The decade's most triggering comedy
Billionaire and Democrat megadonor Michael Bloomberg officially announced on Sunday that he was joining the presidential race, which led to an announcement from his news organization, Bloomberg News, that it would not investigate the 77-year-old and would not investigate other Democrats.
In a statement to Bloomberg News employees, Bloomberg Editor-in-Chief John Micklethwait wrote: “The place where Mike has had the most contact with Editorial is Bloomberg Opinion: our editorials have reflected his views. David Shipley, Tim O’Brien and some members of the Board responsible for those editorials will take a leave of absence to join Mike’s campaign. We will suspend the Board, so there will be no unsigned editorials.”
The note continued by stating that Bloomberg’s newsroom will not be “investigating Mike (and his family and foundation) and we will extend the same policy to his rivals in the Democratic primaries. We cannot treat Mike’s Democratic competitors differently from him. … For the moment, our P&I team will continue to investigate the Trump administration as the government of the day. If Mike is chosen as the Democratic presidential candidate (and Donald Trump emerges as the Republican one), we will reassess how we do that.”
Washington Post media reporter Paul Farhi noted that “Seven journalists from Bloomberg Opinion, including the two top editors, @davidjshipley and @TimOBrien, will join Mike Bloomberg’s campaign, company says. Unclear what their roles will be. Shipley is a former speechwriter for Bill Clinton.”
One add here: Seven journalists from Bloomberg Opinion, including the two top editors, @davidjshipley and @TimOBrien, will join Mike Bloomberg’s campaign, company says. Unclear what their roles will be. Shipley is a former speechwriter for Bill Clinton.
— Paul Farhi (@farhip) November 24, 2019
“I think this is a structure that can cope with many eventualities,” Micklethwait wrote. “No doubt many of you are already thinking of possible complexities that may arise. My response is: let’s get back to work. We can spend a long time debating ‘what ifs.’ I would rather that we got on with the journalism and let that speak for itself. So write, blog, broadcast – and the rest will take care of itself.”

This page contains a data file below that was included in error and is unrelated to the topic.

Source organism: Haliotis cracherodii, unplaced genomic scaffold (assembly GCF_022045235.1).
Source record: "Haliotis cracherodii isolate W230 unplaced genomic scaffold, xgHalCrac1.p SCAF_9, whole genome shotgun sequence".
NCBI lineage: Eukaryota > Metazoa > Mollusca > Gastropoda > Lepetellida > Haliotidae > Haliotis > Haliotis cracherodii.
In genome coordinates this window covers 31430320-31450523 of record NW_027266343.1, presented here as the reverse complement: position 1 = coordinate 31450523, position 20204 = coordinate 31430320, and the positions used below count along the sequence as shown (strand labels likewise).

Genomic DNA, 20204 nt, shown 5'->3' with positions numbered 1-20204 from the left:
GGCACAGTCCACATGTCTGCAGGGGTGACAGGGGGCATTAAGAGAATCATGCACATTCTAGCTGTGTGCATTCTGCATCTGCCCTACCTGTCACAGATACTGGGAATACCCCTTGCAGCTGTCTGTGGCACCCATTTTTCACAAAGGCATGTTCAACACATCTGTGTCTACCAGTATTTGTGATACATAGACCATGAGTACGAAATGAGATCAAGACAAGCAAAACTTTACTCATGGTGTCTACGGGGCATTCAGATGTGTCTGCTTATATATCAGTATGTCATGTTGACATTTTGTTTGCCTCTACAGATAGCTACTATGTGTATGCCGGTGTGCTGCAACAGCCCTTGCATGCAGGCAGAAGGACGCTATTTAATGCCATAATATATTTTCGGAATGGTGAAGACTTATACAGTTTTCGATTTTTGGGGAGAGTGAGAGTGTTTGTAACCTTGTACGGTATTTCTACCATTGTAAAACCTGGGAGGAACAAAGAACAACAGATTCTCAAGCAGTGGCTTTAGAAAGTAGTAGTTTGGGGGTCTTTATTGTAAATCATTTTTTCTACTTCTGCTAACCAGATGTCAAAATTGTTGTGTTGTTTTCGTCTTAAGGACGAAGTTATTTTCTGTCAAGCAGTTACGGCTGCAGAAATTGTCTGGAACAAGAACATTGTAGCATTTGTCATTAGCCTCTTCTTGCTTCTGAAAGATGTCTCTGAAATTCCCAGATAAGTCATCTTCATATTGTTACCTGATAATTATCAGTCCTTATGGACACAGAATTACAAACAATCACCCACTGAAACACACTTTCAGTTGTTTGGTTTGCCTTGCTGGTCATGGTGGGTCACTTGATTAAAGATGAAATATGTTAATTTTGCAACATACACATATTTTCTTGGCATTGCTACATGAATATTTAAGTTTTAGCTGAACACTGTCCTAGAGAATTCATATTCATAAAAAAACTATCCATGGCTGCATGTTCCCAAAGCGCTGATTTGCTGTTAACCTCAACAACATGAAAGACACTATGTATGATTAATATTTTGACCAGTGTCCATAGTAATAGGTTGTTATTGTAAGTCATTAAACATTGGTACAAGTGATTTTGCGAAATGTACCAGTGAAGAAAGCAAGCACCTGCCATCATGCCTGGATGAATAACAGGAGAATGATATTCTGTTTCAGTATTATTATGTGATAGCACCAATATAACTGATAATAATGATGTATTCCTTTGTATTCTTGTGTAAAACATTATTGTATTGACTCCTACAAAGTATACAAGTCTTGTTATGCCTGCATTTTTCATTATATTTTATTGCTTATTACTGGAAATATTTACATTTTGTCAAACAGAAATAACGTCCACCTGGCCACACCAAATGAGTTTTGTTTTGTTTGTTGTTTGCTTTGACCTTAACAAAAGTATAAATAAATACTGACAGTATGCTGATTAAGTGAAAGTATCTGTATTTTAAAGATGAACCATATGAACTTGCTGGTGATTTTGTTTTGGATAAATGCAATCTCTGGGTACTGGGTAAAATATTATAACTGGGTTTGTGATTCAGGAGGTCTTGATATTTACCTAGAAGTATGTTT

Kathleen Bartzen Culver, Director of the Center for Journalism Ethics at the University of Wisconsin at Madison, told The Washington Post: “My main concern is with the ‘show not tell’ approach. I would do both. Keep the journalism independent but tell readers how and why it is. . . . Why wouldn’t they craft a set of statements about how they’re going to operationalize fairness and independence here and link to it in all coverage? I imagine such statements would look a lot like this reassurance to staff, but they’d instead be reassuring the public.”
Bloomberg, who is the ninth richest person in the world, immediately began airing advertisements promoting his campaign as part of an initial wave of “$34 million in reservations so far, touching parts of all but two of the lower 48 states,” Politico reported.
Bloomberg has repeatedly defended communist China, including in a recent interview on PBS’s “Firing Line With Margaret Hoover.”
“The Communist Party wants to stay in power in China and they listen to the public,” Bloomberg said. “When the public says ‘I can’t breathe the air,’ Xi Jinping is not a dictator, he has to satisfy his constituents or he’s not going to survive.”
“He’s not a dictator?” Hoover fired back.
“No,” Bloomberg responded. “He has a constituency to answer to.”
“He doesn’t have a vote. He doesn’t have a democracy. He’s not held accountable by voters,” Hoover pressed. “Is the check on him just a revolution?”
“You’re not going to have a revolution. No government survives without the will of the majority of its people,” Bloomberg responded as he became defensive. “Okay?”
Bloomberg also was dismissive in the interview of the pro-democracy protests by demonstrators in Hong Kong.